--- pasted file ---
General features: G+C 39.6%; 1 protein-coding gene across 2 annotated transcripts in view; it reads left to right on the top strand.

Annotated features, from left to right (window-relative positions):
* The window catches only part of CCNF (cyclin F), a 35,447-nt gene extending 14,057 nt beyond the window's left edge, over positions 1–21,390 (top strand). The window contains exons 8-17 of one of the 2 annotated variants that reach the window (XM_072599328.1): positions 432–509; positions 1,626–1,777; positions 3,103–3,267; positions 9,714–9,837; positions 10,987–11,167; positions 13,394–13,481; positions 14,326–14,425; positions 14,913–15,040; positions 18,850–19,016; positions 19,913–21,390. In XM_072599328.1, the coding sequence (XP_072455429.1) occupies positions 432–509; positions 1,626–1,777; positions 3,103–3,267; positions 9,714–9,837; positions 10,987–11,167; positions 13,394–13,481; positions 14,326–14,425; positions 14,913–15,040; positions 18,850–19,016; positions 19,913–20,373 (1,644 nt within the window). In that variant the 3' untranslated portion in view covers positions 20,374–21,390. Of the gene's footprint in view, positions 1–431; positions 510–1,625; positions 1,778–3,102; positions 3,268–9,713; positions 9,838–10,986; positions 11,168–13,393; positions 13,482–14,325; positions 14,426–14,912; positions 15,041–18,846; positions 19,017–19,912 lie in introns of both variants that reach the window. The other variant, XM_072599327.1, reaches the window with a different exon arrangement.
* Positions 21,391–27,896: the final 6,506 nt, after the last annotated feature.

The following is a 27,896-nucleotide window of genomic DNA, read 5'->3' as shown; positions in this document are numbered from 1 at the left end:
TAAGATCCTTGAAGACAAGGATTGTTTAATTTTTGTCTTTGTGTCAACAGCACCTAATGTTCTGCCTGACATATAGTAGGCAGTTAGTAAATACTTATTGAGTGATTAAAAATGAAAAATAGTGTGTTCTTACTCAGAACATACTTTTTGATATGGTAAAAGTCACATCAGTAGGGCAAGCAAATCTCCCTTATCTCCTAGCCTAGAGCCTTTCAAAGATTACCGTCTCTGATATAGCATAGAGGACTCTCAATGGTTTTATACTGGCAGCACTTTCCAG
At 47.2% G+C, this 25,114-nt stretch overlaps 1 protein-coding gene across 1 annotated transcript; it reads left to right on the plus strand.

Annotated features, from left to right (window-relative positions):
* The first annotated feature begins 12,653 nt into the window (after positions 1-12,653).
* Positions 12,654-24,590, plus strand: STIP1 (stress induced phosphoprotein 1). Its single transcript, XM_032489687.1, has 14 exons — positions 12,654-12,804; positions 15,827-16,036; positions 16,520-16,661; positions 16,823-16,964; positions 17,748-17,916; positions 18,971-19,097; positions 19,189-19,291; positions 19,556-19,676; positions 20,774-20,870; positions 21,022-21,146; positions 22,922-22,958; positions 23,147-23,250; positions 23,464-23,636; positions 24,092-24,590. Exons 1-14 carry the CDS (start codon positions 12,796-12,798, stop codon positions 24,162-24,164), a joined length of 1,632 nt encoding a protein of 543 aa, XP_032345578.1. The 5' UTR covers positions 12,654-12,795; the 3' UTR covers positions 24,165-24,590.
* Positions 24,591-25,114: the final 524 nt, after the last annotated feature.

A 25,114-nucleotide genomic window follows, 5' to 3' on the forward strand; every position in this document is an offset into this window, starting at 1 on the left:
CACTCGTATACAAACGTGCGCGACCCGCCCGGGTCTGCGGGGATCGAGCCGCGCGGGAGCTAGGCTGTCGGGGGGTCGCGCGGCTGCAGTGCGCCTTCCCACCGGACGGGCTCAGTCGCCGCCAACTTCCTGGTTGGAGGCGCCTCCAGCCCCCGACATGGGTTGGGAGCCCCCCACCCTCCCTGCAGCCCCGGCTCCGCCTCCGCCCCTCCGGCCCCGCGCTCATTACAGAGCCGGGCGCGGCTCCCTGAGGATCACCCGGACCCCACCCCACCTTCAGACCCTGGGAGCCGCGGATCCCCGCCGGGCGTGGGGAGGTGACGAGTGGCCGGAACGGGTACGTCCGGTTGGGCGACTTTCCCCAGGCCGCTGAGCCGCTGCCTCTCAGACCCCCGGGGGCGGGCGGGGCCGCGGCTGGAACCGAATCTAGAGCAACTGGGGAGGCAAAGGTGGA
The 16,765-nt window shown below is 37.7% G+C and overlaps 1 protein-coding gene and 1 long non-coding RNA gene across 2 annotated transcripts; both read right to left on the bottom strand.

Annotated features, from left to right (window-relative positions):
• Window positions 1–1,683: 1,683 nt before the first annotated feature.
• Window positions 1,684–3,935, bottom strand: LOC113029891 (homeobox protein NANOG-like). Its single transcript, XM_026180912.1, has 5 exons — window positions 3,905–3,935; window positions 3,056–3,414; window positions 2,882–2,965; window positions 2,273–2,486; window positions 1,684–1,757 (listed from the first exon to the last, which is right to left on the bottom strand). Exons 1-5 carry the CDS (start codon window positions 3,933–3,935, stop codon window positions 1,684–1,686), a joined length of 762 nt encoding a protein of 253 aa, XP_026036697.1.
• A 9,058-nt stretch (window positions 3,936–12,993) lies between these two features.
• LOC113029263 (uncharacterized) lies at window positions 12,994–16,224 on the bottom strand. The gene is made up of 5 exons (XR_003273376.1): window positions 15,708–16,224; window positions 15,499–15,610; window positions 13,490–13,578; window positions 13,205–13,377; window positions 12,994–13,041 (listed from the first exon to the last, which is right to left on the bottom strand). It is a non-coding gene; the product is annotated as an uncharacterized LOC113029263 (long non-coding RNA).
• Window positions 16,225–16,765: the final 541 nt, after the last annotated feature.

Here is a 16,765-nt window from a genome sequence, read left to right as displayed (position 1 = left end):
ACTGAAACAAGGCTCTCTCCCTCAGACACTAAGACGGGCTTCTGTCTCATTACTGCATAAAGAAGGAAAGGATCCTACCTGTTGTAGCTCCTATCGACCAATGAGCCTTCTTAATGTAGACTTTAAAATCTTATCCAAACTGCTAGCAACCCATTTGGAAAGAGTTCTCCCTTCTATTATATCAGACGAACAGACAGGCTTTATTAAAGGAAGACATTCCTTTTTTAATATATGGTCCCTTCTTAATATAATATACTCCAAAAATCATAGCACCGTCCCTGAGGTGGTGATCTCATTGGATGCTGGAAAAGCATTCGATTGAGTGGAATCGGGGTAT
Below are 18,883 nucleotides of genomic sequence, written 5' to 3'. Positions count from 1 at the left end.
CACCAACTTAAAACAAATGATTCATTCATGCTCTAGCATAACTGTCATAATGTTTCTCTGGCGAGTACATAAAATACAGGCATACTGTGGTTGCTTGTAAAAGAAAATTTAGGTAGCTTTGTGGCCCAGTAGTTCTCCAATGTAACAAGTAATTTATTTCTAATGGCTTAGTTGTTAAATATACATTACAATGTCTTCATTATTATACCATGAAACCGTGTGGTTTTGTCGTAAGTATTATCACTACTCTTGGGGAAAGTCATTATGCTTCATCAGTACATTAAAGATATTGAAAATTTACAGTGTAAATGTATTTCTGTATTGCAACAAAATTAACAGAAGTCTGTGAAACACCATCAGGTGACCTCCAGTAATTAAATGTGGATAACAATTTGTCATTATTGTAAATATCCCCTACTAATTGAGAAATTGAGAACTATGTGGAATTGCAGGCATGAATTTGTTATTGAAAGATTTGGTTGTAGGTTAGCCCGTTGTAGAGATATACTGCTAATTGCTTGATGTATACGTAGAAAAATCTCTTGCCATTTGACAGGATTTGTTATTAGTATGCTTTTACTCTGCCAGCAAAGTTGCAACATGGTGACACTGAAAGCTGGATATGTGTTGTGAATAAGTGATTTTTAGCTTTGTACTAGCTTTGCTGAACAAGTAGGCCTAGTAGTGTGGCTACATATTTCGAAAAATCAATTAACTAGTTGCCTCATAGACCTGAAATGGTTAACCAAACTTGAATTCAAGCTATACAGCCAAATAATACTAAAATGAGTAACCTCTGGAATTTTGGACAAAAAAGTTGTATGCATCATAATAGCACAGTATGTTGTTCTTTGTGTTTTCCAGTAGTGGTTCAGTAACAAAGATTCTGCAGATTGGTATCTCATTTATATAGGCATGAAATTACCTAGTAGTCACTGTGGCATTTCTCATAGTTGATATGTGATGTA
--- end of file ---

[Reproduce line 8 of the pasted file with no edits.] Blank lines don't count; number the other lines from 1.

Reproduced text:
Annotated features, from left to right (window-relative positions):